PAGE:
It wasn’t cricket.
Despite skyrocketing salaries and increasing stakes, professional cricket has clung to the notion that it is a game for gentlemen and ladies, and players are held to a higher standard of sportsmanship. maintain.
The ball doctor scandal and the betting scandal borrow some of the brilliance from the game’s traditions, but the sense that fair play is the supreme goal is especially true at venues in London, the traditional home of cricket. , still rising in the hands of the Lord.
But Sunday’s incident in the Ashes series between England and Australia led to bitter disputes between the partisans of both teams, comments from the Prime Minister and even an ugly scene on the sacred grounds of the Lord. rice field.
England chased a five-match series, 1–0, with the second match coming down to the wire on the fifth and final day.
England’s Jonny Bairstow ended up past the ball from the Australian bowler and then stepped forward, thinking the play was over. He was off the crease. Roughly that baserunner stepped out of the bag. However, the ball was not yet dead, so fast Australian wicketkeeper Alex Carey knocked the wicket and threw the ball, and Bairstow was called up.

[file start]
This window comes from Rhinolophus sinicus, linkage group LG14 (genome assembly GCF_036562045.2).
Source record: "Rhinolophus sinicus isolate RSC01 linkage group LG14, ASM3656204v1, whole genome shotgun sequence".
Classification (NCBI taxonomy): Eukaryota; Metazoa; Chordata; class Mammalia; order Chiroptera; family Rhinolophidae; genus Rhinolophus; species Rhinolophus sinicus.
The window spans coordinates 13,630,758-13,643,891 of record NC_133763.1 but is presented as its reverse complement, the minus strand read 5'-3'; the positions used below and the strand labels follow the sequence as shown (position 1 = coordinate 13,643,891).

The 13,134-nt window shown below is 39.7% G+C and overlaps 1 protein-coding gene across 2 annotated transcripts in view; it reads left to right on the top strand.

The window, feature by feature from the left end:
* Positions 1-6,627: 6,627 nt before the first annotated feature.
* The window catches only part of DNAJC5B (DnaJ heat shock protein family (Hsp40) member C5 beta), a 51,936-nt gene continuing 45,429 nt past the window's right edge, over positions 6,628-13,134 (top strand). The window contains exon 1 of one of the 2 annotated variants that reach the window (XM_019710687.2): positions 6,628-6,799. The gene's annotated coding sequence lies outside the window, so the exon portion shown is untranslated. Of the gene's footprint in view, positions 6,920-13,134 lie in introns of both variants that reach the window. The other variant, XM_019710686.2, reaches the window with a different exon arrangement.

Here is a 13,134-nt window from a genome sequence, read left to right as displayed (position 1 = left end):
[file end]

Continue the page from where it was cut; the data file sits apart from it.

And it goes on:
No one disputed that the referee was right to call him out. The question was whether the Australians exploited Bairstow’s casual steps and not stuck to the spirit of the game.
The predominantly British crowd certainly thought so, and boos and chants of “same old Australia, always cheating” rang out on the ground. (The chant seemed to partially imply that the Australians were caught ball doctors in 2018.)
When the Australians left for their lunch break, they passed through a long room reserved for members only. It was usually a solemn shrine for cricket. There they were surrounded and confronted by angry members of the venerable Marylebone Cricket Club.
The club announced that three members had been suspended after the incident.
The reaction was quick and reached as high as the British Prime Minister’s Rishi Snak. His spokesman said Sunak believed the play violated the spirit of the game.
England captain Ben Stokes said: “For Australia, it was a game-winning moment. Do you want to win the game that way? The answer for me is no.”
Australian captain Pat Cummins understandably saw it differently. “I thought it was fair. It’s really common for keepers to do. Johnny left the crease. I’ll let the referee do the rest.”
Aided by the dismissal of Bairstow, Australia won the Test to a nearly unassailable 2–0 lead in a five-game series. It’s a deep hole. Only once will a team come back to earn ashes from a deficit like this. Australia in 1937. Test No. 3 starts Thursday.